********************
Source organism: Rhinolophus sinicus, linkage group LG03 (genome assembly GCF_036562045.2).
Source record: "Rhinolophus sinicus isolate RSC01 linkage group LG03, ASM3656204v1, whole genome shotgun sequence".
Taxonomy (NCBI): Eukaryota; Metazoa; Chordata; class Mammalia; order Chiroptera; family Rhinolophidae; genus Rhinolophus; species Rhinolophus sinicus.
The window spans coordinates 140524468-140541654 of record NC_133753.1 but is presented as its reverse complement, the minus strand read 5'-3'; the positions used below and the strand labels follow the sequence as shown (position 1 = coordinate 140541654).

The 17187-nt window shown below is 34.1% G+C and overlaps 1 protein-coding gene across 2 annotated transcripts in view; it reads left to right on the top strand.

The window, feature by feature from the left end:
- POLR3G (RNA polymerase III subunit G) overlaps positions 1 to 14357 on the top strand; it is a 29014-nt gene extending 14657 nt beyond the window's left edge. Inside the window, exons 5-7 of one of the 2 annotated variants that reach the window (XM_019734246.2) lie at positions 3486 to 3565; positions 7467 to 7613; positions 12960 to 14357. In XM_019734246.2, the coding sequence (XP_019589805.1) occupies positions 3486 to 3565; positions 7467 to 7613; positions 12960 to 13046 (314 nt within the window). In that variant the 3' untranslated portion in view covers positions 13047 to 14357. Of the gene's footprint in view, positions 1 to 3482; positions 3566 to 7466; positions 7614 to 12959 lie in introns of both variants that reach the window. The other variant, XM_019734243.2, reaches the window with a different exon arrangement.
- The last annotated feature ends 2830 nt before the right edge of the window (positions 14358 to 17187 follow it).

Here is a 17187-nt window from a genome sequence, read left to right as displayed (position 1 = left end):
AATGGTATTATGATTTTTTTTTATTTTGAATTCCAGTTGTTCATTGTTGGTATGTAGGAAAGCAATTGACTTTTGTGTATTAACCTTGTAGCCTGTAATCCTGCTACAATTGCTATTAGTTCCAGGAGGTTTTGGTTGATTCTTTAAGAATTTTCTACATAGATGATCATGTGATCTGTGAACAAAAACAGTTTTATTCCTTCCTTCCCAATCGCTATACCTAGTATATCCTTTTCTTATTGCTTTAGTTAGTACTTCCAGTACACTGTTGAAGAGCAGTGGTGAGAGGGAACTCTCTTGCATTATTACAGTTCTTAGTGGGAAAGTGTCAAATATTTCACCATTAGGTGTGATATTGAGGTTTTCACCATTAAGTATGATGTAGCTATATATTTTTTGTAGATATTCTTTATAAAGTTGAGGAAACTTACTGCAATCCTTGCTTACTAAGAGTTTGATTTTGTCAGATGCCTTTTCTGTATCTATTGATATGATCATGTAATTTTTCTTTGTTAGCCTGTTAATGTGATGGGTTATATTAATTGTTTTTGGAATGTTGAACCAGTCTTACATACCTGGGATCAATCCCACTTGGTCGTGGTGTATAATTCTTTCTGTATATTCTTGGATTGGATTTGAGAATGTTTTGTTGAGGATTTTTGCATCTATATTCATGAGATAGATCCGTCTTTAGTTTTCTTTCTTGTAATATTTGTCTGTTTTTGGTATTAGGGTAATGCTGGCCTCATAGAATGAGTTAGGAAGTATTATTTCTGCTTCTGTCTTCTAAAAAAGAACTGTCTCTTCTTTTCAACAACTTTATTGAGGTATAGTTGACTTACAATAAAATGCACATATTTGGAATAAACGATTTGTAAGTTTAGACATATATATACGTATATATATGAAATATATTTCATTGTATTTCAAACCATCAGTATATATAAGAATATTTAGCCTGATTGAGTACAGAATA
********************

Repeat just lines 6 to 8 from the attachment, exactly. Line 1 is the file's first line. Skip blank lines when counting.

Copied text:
The window, feature by feature from the left end:
- POLR3G (RNA polymerase III subunit G) overlaps positions 1 to 14357 on the top strand; it is a 29014-nt gene extending 14657 nt beyond the window's left edge. Inside the window, exons 5-7 of one of the 2 annotated variants that reach the window (XM_019734246.2) lie at positions 3486 to 3565; positions 7467 to 7613; positions 12960 to 14357. In XM_019734246.2, the coding sequence (XP_019589805.1) occupies positions 3486 to 3565; positions 7467 to 7613; positions 12960 to 13046 (314 nt within the window). In that variant the 3' untranslated portion in view covers positions 13047 to 14357. Of the gene's footprint in view, positions 1 to 3482; positions 3566 to 7466; positions 7614 to 12959 lie in introns of both variants that reach the window. The other variant, XM_019734243.2, reaches the window with a different exon arrangement.
- The last annotated feature ends 2830 nt before the right edge of the window (positions 14358 to 17187 follow it).